A Wonder: photo blog

View across Machu Picchu from the Sun Gate

View across Machu Picchu from the Sun Gate

The great day finally arrived and after all the palaver, we were hostelled in Aguascalientes, at the foot of the Wonder that is Machu Picchu. This was my second visit, lucky me!

Early start

Early start

Despite being a place of spiritual pilgrimage for many, for the rest, the journey brings  out so much testosterone that I’ve had to shave for the past week. A four a.m. start kicks off the day for those in the race to see the sun rise from the top of the mountain. For me, stymied in my previous attempt, the determination to see the sun rise from the Inti Punku or Sun Gate put the wind in my heels.

The iconic shot

The iconic shot

I made it to the top in the early morning light, despite a ten minute queue at the bridge checkpoint (bottom of the mountain) and a twenty minute  queue at the entry point at the top. It may sound crazy to leap out of bed at 4am to undertake an hour’s hike up a vertical route, but clearly we were not alone.

Path to the Sun Gate

Path to the Sun Gate

Only a quick breather at the top to take in the majesty and splendour of the ancient citadel with its imposing background, Wayna Picchu, and I was off again, sprinting for the Sun Gate in an attempt to beat the sun over the mountains.

Sun rise over the Sun Gate

Sun rise over the Sun Gate

Sun rise over Machu Picchu

Sun rise over Machu Picchu

Llama surprise!

Llama surprise!

                          

After a dreamy time watching the sun clear the mountains, catching my breath after the energetic, early morning hike, and pondering the mysterious ways of the Incas and their peculiar penchant for extremely long walks through inhospitable, mostly inaccessible landscapes, it was time to head back for a long walk around the ruined buildings and temples.

Ruins

Ruins

The Three Doorways

The Three Doorways

Inca mountain-harmonising architecture

Inca mountain-harmonising architecture

The site is as amazing as oft-claimed. I had thought to dismiss it as another tourist-trap nonsense for some time before I finally made my pilgrimage last October, but seeing it the first time quashed that idea, and I have merrily raved about its wonder and majesty ever since. It is a breathtaking thing to finally stride out on to the terraces to be presented by that famous vista. However, I think the journey itself is at least as special. Firstly, there is the laborious process of getting hold of your tickets and lining up all the corresponding dominoes, as painfully documented in my last post. Then, as I have chosen to do on both occasions, the adrenaline rush of the exhilarating early rise and walk to the top. Like pioneers scaling Everest for the first time, or adventurers wading in to the jungle in search of a lost city, the sight of a valley full of stars above you and the smell of the waking forest sets the scene at the start of the day. And I am firmly convinced, second time around, that the mere act of hiking vertically upwards for one full hour means you’re as high as a kite when you finally reach the top, hence the fireworks going off in your brain when you finally clap eyes on the ruins. The trek to the Sun Gate is the cherry on top. Waving cheery hellos to the weary souls who’ve just spent four whole days hiking the Inca Trail, hunkering down to watch the sun rise over the mountains. Yes, I’m going to say it, I’m going to drop the S-bomb: its a bit of a spiritual experience, and I think I like it.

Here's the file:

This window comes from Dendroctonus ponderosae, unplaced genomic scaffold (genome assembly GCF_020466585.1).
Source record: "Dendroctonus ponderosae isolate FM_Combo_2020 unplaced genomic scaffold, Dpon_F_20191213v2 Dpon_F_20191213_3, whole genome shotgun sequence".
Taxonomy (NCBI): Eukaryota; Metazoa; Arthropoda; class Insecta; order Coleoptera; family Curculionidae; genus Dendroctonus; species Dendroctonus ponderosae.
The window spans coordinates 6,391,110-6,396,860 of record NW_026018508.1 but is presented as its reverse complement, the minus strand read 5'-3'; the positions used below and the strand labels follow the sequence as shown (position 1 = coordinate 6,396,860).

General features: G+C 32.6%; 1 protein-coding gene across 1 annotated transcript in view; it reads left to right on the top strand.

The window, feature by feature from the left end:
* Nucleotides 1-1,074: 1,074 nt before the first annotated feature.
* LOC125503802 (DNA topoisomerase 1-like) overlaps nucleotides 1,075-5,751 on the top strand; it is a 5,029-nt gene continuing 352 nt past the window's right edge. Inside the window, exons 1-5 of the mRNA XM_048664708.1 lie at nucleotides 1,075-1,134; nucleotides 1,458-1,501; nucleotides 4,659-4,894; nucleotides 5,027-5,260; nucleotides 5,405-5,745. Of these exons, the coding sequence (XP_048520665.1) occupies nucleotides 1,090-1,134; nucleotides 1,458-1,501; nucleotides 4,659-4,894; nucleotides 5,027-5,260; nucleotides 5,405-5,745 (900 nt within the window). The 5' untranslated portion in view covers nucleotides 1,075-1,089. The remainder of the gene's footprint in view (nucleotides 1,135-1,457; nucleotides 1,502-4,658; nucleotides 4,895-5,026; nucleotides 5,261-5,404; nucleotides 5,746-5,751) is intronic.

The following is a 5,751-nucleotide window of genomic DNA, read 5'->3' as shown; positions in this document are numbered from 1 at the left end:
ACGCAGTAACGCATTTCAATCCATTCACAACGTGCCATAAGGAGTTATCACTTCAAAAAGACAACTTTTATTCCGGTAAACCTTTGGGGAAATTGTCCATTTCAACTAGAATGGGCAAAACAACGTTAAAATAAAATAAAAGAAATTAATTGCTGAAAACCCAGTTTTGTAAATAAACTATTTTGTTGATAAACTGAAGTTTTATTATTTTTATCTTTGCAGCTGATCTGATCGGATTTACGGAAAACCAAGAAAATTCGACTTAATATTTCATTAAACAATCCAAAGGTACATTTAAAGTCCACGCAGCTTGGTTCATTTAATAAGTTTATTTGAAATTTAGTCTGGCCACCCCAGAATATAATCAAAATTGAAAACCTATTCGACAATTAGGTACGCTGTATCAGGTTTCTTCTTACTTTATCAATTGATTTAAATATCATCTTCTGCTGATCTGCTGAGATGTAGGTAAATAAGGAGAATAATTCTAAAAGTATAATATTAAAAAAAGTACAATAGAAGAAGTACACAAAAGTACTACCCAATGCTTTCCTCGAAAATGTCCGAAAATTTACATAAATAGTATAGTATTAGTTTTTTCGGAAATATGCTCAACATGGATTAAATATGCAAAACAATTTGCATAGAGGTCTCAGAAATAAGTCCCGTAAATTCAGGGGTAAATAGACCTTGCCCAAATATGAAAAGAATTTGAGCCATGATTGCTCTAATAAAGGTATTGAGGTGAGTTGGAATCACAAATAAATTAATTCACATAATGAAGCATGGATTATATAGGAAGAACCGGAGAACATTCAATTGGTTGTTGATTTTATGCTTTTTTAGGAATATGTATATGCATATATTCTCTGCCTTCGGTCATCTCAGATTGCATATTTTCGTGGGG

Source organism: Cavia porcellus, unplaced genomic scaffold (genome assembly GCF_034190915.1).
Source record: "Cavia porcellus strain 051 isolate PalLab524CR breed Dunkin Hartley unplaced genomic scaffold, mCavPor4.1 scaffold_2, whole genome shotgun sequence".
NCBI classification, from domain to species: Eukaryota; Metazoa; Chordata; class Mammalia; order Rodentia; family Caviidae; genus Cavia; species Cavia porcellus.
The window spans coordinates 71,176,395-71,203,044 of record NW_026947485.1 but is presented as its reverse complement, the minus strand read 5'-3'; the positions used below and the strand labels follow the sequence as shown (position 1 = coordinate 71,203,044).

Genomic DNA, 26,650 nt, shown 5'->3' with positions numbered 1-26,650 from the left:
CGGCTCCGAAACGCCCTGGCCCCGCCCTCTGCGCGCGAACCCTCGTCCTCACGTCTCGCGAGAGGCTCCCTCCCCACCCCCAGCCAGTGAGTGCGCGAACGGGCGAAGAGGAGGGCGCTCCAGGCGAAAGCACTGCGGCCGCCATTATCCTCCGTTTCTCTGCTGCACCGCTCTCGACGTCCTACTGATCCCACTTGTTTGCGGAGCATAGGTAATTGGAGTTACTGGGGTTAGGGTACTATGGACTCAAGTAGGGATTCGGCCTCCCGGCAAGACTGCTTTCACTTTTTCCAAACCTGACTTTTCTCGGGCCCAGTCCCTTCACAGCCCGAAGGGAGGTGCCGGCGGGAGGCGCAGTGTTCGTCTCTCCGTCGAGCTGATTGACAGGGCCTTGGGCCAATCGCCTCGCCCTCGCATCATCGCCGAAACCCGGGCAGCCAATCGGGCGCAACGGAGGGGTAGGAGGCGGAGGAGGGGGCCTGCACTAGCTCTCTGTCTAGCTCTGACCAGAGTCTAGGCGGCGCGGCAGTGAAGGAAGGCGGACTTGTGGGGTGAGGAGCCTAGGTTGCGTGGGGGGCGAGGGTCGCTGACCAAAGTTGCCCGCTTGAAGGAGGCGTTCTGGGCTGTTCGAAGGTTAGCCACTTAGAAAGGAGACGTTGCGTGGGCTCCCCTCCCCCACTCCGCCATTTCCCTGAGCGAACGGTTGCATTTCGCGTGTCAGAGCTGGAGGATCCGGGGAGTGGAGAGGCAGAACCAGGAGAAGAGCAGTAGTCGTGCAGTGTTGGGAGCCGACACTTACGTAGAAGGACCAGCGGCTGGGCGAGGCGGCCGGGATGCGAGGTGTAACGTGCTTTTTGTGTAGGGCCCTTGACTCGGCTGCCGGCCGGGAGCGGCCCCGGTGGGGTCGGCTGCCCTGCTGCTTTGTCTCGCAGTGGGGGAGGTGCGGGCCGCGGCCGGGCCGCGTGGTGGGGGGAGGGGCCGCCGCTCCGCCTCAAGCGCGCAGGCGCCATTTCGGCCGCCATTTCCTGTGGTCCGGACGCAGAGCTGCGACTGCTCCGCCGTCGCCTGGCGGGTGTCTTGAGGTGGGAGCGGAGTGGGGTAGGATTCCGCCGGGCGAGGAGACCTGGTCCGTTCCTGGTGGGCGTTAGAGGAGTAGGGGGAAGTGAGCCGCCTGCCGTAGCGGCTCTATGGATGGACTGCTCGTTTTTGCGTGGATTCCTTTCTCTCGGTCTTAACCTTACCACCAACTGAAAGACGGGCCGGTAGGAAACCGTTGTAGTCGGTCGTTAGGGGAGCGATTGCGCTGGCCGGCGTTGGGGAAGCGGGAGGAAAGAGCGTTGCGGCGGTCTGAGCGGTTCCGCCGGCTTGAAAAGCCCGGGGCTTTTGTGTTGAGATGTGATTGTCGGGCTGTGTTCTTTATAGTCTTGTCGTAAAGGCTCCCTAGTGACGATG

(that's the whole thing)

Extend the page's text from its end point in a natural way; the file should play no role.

In all its glory

In all its glory

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6 Comments (+add yours?)

  1. Mirtha
    Sep 24, 2013 @ 20:24:06

    You should try to post one of the photo to National Geographic contest for global Diversity. You can find it in fb. cheers:)

    Like

    Reply

  2. Little you
    Aug 11, 2013 @ 05:37:20

    Stupid Llama. I bet it doesn’t even have nunchuck skills. Looks like a beautiful holiday was had xxx

    Like

    Reply

  3. White Pearl
    Aug 05, 2013 @ 11:29:37

    Very Beautiful and Fresh Photos !

    Like

    Reply

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